Prolidase and oxidative stress in chronic hepatitis C

Author(s): Duygu F, Koruk ST, Karsen H, Aksoy N, Taskin A, et al.


Background: Hepatitis C infection represents a common healthcare issue worldwide. The present trial was designed to investigate the role of prolidase, an enzyme that is significantly involved in the biosynthesis of collagen, and of the oxidative stress that is considered to be involved in the pathogenesis of various diseases, in the chronic hepatitis C infection. The trial was performed to assess the serum prolidase enzyme level and the oxidative-antioxidative status and to determine the relation between the serum prolidase activity and the oxidative stress parameters.

Methods: A total of 95 individuals, including 55 patients with chronic hepatitis C infection (CHC) and 40 healthy adults, were enrolled in the trial. The values for prolidase, the total antioxidant status (TAS), the total oxidative stress (TOS), the oxidative stress index (OSI), sulfhydryl (SH), lipid peroxidation LOOH, catalase (CAT), and ceruloplasmin were measured and compared between the patient groups.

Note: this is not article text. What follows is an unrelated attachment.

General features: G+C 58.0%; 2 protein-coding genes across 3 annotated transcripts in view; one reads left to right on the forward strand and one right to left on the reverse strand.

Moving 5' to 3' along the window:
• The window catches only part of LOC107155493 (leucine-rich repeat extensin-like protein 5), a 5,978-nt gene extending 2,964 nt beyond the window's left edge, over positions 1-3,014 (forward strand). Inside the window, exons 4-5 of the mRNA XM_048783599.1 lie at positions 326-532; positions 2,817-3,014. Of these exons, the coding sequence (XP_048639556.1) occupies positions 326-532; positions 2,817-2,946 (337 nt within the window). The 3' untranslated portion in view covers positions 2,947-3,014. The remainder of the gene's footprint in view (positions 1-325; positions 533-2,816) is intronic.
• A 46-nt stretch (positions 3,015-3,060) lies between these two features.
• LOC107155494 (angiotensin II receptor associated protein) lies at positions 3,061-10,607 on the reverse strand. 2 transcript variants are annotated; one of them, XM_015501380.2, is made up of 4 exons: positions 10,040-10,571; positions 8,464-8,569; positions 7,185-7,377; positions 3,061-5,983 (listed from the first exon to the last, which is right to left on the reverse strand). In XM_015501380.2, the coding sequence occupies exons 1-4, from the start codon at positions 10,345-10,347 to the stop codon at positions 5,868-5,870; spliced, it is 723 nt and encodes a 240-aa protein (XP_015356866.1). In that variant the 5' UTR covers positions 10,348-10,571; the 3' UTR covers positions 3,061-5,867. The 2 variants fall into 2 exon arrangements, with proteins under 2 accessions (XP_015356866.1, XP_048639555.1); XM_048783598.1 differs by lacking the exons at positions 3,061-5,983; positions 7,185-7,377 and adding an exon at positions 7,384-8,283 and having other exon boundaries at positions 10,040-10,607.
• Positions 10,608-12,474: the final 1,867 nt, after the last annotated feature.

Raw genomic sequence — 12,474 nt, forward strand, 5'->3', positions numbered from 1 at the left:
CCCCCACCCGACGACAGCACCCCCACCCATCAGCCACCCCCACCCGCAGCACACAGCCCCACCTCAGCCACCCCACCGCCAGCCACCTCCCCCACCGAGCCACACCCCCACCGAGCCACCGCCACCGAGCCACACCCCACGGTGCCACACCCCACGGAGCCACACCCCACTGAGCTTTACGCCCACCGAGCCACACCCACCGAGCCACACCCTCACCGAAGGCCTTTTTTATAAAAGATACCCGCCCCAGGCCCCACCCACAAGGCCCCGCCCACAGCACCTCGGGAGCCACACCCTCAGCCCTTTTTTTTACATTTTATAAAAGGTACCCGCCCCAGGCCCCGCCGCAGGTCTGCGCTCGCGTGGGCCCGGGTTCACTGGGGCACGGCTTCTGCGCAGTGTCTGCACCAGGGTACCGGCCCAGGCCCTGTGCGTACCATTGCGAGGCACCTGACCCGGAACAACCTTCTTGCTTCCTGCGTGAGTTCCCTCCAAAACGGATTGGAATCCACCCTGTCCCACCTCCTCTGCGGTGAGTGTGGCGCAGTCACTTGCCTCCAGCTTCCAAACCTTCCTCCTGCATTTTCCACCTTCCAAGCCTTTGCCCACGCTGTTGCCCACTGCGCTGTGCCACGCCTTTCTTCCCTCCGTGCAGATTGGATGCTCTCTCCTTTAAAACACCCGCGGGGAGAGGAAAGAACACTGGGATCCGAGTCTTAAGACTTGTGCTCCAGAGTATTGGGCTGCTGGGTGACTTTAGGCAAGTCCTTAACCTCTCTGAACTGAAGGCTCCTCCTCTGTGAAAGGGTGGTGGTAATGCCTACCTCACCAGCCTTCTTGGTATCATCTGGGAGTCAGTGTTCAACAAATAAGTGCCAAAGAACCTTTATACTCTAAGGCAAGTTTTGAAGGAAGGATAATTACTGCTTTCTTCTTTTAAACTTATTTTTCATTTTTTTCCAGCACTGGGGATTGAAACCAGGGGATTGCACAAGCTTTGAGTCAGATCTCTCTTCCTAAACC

Results: The prolidase, TOS, LOOH, CAT, and the OSI values were higher in the chronic hepatitis C group compared to the control group (P < 0.001). The TAS, SH, and ceruloplasmin levels were lower in the CHC group relative to the control group (P < 0.001).

Conclusion: We suppose that the values of prolidase and the oxidative stress are increased while the antioxidant levels are decreased in CHC. As a result, prolidase and the oxidative stress seem to be related with the progression of the disease.

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